Stasis announces a new call for papers for a thematic issue to be published in the summer of 2022: “Act, Labor, Creation”. 

We invite you to submit your papers. The deadline for submissions is 15.01.2022.

Our time manifests and demands hectic activity. We cobble pieces together, drive around, push buttons, carry weights, chatter, smile, sell —  even our thinking is part and parcel of our work. Ever since Aristotle, Western thought proceeds on the assumption that activity is prevalent over all other modes of being. Today, this imperative appears to serve as a justification for the capitalist system, wherein it is money that truly works: hence the multiple theoretical approaches advocating  an end to work, or procrastination. However, being busy is arguably not the same as being truly active: committing acts, such as heroic exploits. Our everyday fuss is, arguably, merely a passive activity. Hannah Arendt, whose terms roughly correspond to the title of this conference, attempted to distinguish the higher meaning of action, or act, as a free, existential achievement, from the more mundane phenomena of work or invention. However, history has proved her wrong, with its continuous intermingling of the three elements — existential action becoming subsumed into instrumental activities such as communication or entrepreneurship.

Is there such a thing, these days, as meaningful work, and which forms does it take? Is the new (cognitive, communicative, emotional) labor the same as work in general, or does it require a new ethic? What kind of subjectivity does it presuppose? Can we distinguish between productive and non-productive labor under contemporary capitalism? Can work be saved, or should we, as far as we can, abandon work and leave it to robots? Should we choose the vita activa, a new vita contemplativa, or claim that intense rest is the highest activity? Can we re-create a theory of activity (as opposed to heroic action), beyond the ideological normativity with which it has been associated, in both Soviet theory (Vygotsky, Leontiev, Ilyenkov et al.), and American pragmatism (Dewey, Searle, Rorty et al.)? Is there a way to restore the hieratic seriousness of acta without falling into new forms of obscurantism? These and other questions are  to address in your articles.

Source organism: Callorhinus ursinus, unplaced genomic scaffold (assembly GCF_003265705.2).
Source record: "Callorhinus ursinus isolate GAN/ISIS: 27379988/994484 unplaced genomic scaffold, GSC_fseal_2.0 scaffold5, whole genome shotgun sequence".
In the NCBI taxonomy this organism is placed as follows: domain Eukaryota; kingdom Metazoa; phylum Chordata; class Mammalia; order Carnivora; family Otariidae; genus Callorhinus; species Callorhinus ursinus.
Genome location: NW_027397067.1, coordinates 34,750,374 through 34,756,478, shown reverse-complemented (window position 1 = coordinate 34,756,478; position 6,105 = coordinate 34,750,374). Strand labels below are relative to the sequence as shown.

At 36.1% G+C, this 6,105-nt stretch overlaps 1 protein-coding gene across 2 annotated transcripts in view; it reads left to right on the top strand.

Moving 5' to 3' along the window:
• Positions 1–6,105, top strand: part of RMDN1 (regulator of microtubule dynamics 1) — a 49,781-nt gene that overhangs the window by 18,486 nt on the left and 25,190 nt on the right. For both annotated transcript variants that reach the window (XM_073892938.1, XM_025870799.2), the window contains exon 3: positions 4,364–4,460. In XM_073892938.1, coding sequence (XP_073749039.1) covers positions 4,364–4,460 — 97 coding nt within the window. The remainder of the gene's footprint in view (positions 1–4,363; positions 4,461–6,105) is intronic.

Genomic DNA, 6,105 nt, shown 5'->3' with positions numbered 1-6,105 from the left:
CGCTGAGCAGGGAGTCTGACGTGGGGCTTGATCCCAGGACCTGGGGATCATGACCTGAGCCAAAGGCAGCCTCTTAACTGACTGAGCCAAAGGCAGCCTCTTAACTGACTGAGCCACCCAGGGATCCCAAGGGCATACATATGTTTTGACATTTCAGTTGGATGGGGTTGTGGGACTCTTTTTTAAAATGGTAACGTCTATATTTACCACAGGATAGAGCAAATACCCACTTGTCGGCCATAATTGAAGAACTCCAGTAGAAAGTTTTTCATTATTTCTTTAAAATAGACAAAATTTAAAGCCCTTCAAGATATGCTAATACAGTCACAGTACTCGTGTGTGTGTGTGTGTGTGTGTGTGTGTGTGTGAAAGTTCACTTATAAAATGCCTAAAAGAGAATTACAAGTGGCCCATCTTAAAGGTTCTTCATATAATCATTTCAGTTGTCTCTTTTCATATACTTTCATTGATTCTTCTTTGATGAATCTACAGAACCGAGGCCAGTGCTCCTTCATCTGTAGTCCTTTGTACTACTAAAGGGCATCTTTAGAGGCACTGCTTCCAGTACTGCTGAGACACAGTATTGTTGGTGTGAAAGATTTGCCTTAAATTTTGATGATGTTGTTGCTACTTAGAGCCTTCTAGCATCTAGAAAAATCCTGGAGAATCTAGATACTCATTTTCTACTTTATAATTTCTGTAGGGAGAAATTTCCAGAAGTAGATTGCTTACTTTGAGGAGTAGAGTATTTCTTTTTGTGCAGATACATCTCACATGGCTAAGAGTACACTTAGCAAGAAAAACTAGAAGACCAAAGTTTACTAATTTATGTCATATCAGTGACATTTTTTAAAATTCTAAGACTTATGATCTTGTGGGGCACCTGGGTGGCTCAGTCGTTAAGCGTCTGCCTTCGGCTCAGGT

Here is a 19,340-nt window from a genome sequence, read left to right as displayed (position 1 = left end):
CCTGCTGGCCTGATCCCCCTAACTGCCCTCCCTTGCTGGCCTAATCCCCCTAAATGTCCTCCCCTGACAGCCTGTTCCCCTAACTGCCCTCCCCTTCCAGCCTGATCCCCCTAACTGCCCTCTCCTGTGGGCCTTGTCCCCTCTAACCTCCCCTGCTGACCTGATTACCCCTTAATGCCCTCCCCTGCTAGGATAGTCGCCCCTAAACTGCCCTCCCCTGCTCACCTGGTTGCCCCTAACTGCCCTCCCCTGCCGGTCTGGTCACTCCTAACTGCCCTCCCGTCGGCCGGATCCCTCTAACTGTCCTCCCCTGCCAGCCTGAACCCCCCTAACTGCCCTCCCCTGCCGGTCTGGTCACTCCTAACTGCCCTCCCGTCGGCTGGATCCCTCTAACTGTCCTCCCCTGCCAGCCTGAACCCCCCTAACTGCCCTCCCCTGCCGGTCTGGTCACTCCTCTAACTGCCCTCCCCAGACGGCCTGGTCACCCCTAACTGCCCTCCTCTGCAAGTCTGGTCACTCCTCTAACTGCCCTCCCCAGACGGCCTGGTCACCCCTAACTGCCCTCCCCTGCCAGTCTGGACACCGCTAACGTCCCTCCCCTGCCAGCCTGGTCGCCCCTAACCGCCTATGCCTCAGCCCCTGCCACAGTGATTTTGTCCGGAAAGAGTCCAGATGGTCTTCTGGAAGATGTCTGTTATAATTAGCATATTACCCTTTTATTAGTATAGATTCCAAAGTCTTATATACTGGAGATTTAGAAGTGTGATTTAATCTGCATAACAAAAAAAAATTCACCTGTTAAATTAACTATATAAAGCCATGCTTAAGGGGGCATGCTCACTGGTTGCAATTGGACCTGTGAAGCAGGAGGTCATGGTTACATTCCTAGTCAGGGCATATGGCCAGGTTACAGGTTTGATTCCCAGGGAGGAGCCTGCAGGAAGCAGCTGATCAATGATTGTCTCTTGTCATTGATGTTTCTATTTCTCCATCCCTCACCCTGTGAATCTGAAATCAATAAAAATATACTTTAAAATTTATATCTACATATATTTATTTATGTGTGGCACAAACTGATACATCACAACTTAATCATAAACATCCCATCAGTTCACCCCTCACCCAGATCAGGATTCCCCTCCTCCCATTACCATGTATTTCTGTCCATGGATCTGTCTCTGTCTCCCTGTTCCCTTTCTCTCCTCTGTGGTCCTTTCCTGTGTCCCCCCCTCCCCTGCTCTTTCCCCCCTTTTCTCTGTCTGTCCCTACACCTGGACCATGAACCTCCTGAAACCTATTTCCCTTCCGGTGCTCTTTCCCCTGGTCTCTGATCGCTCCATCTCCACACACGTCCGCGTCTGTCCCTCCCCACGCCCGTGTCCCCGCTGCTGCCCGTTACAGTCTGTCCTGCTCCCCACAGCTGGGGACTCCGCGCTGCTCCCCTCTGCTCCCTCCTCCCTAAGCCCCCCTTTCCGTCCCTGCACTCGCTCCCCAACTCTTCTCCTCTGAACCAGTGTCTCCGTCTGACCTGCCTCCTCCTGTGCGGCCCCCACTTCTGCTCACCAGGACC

We are announcing an open call for articles on these topics. Email your submissions to: stasis@eu.spb.ru

 

Stasis

An International Journal in Social and Political Philosophy and Theory

Print ISSN 2310-3817 Online ISSN 2500-0721 

Published since 2013 by European University at St Petersburg

Frequency: semiannual (December-January and June-July)

Languages: English, Russian 

Editor: Artemy Magun

Stasis publishes articles on social and political philosophy and theory. It seeks to provide an international intellectual format that can open a common space between the English- and Russian-language philosophical traditions. The journal welcomes interdisciplinarity and covers a broad range of topics, from the purely philosophical, such as negativity, to the culturally and historically specific, such as social movements, religion, and sexuality. 

License terms: authors retain copyright and grant the journal right of first publication with the work simultaneously licensed under a  Creative Commons Attribution License International CC-BY that allows others to share the work with an acknowledgment of the work's authorship and initial publication in the journal. 

Open-access Statement: the journal provides immediate full-text open access to its content. All articles published in Stasis are available to readers completely free of charge (see Archive).

The journal's Editorial Board ensures high ethical and professional standards based on Principles of Transparency and Best Practice in Scholarly Publishing.